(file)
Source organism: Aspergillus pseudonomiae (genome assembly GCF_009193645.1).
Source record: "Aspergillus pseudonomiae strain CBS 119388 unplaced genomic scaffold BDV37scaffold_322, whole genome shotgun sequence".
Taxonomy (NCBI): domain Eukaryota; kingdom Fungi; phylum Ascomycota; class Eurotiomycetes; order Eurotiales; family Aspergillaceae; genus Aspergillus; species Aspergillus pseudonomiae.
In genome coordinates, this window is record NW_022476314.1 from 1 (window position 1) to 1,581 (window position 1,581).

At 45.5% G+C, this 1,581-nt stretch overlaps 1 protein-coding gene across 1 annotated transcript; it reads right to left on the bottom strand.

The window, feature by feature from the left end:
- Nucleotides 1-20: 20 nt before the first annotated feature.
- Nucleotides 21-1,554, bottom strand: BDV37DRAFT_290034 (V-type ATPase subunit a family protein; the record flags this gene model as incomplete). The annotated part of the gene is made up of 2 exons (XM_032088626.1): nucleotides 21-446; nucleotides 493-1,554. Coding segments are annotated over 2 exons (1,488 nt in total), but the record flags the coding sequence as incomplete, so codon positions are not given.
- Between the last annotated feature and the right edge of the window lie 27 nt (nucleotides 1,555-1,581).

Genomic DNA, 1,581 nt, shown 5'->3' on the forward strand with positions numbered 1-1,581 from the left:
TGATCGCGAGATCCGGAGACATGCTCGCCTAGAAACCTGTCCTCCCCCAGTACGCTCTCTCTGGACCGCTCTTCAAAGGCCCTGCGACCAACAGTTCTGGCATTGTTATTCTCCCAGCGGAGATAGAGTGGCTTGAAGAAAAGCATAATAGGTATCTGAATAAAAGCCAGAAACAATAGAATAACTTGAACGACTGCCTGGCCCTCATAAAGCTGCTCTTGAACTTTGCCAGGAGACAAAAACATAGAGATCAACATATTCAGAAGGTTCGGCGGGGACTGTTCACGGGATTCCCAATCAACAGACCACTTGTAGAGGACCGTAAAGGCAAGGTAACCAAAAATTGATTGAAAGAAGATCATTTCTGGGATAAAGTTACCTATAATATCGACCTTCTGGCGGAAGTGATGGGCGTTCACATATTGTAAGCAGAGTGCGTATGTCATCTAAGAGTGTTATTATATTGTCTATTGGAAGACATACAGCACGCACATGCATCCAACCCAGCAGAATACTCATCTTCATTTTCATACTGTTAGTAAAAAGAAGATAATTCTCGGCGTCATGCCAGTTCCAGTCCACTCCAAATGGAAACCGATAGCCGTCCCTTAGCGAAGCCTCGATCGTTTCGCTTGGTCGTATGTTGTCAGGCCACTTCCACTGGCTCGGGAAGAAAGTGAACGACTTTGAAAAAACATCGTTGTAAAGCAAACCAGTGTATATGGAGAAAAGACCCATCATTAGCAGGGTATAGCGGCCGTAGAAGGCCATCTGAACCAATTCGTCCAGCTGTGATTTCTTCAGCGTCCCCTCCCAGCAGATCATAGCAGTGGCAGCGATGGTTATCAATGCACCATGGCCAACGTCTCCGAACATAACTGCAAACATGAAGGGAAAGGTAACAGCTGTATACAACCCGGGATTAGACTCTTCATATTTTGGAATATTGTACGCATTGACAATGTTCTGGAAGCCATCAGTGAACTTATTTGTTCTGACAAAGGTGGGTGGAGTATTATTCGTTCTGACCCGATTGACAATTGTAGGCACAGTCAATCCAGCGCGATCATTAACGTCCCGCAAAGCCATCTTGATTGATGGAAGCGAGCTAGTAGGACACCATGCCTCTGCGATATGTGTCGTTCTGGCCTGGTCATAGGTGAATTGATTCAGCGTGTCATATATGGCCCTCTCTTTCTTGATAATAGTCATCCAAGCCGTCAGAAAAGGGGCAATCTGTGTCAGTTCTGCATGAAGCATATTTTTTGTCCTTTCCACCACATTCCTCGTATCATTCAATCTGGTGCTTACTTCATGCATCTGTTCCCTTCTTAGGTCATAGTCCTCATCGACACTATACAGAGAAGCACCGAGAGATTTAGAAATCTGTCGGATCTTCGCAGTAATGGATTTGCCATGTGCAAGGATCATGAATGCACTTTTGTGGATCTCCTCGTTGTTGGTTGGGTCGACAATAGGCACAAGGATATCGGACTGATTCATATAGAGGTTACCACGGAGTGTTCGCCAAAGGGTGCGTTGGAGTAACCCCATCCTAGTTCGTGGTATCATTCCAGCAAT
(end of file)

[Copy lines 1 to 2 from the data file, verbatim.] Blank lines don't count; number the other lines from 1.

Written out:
Source organism: Aspergillus pseudonomiae (genome assembly GCF_009193645.1).
Source record: "Aspergillus pseudonomiae strain CBS 119388 unplaced genomic scaffold BDV37scaffold_322, whole genome shotgun sequence".